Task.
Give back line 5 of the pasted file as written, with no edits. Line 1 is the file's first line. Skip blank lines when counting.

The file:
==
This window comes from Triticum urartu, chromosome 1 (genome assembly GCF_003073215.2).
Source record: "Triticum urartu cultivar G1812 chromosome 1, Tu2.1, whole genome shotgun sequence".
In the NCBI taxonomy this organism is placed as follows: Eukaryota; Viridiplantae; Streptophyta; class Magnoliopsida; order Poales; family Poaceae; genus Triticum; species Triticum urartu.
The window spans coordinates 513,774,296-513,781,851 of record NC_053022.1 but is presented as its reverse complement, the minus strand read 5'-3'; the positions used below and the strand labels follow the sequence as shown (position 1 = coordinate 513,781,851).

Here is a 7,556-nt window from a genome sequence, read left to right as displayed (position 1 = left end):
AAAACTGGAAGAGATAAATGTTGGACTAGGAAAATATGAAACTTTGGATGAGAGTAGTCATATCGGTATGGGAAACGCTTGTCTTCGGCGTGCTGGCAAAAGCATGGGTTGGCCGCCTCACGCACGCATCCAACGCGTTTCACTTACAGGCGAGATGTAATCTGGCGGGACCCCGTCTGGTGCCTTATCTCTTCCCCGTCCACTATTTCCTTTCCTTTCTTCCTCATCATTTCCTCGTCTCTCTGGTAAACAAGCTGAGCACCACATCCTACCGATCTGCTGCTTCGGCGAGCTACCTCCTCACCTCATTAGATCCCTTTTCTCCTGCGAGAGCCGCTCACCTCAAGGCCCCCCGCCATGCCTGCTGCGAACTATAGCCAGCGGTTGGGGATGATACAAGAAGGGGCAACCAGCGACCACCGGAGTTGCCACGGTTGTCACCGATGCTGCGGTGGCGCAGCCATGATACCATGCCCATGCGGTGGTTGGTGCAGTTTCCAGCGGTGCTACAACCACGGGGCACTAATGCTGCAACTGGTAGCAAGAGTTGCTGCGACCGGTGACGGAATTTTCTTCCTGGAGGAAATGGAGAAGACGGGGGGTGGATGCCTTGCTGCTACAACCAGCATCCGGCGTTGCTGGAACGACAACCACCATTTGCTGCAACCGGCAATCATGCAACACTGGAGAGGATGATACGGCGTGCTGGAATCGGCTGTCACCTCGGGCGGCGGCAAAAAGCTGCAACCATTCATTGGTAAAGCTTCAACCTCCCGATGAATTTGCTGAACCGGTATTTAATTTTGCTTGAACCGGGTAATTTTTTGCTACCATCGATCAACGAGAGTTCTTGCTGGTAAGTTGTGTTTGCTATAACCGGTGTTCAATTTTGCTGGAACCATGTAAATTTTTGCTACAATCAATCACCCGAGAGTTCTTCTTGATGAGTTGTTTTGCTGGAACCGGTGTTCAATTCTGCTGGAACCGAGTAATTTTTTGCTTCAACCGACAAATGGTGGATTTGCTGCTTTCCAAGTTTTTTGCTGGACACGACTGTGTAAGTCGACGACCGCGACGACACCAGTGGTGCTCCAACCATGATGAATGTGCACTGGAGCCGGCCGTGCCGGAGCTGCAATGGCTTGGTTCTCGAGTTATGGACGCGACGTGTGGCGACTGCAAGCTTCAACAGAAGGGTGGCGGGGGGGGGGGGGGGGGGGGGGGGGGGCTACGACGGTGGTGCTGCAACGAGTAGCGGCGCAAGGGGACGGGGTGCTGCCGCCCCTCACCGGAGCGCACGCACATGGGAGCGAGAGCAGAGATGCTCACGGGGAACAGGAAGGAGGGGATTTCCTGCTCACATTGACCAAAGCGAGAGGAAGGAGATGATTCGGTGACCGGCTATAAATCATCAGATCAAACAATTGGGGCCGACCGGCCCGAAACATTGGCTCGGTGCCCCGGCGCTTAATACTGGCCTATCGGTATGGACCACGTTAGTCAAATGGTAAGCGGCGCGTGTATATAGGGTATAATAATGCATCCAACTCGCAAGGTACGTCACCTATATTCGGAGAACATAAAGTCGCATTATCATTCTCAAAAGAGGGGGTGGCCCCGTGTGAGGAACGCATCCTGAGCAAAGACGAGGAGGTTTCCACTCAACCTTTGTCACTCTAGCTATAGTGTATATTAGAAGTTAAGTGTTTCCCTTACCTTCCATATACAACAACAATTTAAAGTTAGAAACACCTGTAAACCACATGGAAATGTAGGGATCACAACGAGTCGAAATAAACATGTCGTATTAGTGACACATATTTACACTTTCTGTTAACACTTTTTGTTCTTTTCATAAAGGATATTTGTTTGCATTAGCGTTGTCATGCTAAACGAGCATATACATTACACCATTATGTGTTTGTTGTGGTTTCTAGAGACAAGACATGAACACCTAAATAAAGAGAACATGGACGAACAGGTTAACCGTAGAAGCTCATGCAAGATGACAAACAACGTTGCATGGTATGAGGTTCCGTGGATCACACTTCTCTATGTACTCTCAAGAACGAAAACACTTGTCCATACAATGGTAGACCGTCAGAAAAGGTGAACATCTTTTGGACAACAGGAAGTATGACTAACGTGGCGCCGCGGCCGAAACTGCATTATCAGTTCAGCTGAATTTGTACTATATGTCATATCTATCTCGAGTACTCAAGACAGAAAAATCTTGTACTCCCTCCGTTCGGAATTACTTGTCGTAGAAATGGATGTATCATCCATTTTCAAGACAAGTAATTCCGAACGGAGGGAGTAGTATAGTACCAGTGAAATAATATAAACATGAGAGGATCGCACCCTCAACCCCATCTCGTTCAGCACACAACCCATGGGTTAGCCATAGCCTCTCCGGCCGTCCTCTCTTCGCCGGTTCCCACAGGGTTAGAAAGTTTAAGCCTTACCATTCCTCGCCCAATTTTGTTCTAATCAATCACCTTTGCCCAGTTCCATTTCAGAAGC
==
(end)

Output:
Here is a 7,556-nt window from a genome sequence, read left to right as displayed (position 1 = left end):